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Julian Assange pleads guilty to US charges, ending 14-year drama

WikiLeaks founder Julian Assange arrives at the United States Courthouse, where he is expected to enter a guilty plea to an espionage charge ahead of his expected release, on Wednesday, June 26, 2024, in Saipan, Northern Mariana Islands. (Chung Sung-Jun/Getty Images/TNS)

WASHINGTON — Julian Assange pleaded guilty to leaking U.S. national security secrets, ending a 14-year legal drama that has seen him spend time in U.K. jails and self-imposed exile in a London embassy.

The Wikileaks founder entered the plea in a U.S. courtroom in Saipan a few hours after arriving in the U.S. territory following his release from a London jail on Monday, according to the Associated Press. Under a deal with federal prosecutors, the 52-year-old’s next stop will be his native Australia.

The agreement resolves an international fight to prosecute Assange that has been underway since sensitive U.S. military documents, war logs and diplomatic cables were publicly leaked in 2010 and 2011, including footage of a U.S. airstrike in Baghdad a few years earlier.

While Assange will avoid a lengthy prison sentence — the plea deal gives him credit for the five years he spent in a high-security UK prison as he fought extradition to the US — Wikileaks is raising funds on his behalf to cover what it says is an additional “half a million U.S. dollars” he must pay.

In one of the largest breaches of state secrets in U.S. history, Assange was accused of assisting Army intelligence analyst Chelsea Manning in obtaining around 750,000 classified or sensitive documents. Manning was convicted of leaking classified material in 2013, but then-President Barack Obama commuted her 35-year prison sentence in 2017.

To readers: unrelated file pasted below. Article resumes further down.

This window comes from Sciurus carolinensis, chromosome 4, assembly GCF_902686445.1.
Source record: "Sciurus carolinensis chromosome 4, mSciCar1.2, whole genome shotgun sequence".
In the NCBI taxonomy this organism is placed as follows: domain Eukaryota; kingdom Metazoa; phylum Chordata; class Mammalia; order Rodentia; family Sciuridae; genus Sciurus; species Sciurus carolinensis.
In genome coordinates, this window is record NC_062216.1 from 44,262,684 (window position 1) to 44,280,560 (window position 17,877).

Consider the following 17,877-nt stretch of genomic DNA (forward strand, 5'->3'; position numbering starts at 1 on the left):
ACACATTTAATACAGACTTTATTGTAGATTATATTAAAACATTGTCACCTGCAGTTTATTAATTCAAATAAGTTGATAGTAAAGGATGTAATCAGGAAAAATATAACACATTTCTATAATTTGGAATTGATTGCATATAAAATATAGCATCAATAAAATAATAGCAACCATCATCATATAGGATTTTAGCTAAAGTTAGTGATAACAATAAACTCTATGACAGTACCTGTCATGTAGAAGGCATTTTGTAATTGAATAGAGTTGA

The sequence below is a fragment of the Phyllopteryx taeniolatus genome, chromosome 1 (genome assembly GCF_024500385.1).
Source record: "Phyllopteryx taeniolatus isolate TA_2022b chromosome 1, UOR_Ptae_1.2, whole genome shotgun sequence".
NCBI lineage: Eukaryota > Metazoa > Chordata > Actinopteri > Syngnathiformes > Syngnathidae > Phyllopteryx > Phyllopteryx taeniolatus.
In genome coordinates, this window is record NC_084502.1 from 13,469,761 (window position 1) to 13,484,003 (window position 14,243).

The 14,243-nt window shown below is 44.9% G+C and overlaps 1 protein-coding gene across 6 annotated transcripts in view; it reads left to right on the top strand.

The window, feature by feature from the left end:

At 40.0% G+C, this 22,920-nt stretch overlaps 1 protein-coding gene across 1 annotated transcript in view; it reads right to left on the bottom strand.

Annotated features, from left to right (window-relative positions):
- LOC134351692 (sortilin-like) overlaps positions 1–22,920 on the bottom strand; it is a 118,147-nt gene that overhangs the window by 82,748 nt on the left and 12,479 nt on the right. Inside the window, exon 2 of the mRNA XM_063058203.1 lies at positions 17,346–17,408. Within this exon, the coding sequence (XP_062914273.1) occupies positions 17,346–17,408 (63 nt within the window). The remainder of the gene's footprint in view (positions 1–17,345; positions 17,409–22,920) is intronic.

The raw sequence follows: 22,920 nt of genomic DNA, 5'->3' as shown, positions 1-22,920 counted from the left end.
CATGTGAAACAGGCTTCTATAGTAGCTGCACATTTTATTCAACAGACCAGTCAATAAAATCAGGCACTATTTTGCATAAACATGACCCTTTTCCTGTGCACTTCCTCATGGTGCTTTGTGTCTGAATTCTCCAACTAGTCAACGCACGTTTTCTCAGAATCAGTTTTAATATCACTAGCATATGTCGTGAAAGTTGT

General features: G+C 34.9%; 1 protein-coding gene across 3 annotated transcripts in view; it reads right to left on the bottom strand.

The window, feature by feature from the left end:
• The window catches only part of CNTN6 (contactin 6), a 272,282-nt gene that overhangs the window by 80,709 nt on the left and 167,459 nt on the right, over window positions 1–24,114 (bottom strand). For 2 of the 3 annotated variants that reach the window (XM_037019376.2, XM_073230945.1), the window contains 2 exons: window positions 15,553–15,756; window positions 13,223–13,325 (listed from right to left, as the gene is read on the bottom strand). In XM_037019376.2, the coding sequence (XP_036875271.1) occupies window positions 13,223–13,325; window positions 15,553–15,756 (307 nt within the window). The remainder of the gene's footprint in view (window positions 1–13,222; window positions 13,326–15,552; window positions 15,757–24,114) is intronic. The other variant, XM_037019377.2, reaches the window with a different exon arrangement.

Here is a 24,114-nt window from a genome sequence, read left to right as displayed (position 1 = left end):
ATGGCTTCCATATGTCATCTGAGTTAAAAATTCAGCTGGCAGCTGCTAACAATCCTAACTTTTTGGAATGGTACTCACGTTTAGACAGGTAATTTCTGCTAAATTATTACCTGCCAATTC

Assange and Manning unlawfully conspired “to receive and obtain documents, writings, and notes connected with the national defense, including such materials classified up to the SECRET level,” according to a four-page filing by the Justice Department.

The leaks and an unrelated Swedish rape investigation that triggered his years on the run gained Assange global notoriety. He was portrayed by Benedict Cumberbatch in a 2013 film about the early days of Wikileaks and was frequently lampooned on Saturday Night Live as a shadowy and mysterious figure.

The U.S. criminally charged Assange in 2019 under the Trump administration with violating the Espionage Act and was seeking to extradite him from the U.K., where he has been in prison ever since. The initial charges — 17 related to espionage and one to computer misuse — carried a maximum penalty of 175 years in prison if he was found guilty on all counts, although sentences for federal crimes are typically less than that.

But the U.S. charges came years after the Swedish investigation, which led to his being detained in 2010 in London. Assange said the Swedish case was politically motivated, and after months of fighting extradition while on bail fled to the Ecuadorian embassy in London.

Those charges were dropped in 2017, but Assange remained in a small apartment in the embassy as he continued to dodge U.K. police and American prosecutors.

Ecuador dropped his asylum status in 2019, leading to his dramatic arrest early one morning in April of that year. That kicked off his incarceration in London’s Belmarsh prison and another five years of legal wrangling as he fought the U.S. charges before the current deal was hammered out.


(With assistance from Katharine Gemmell, Jennifer Jacobs and Justin Sink.)


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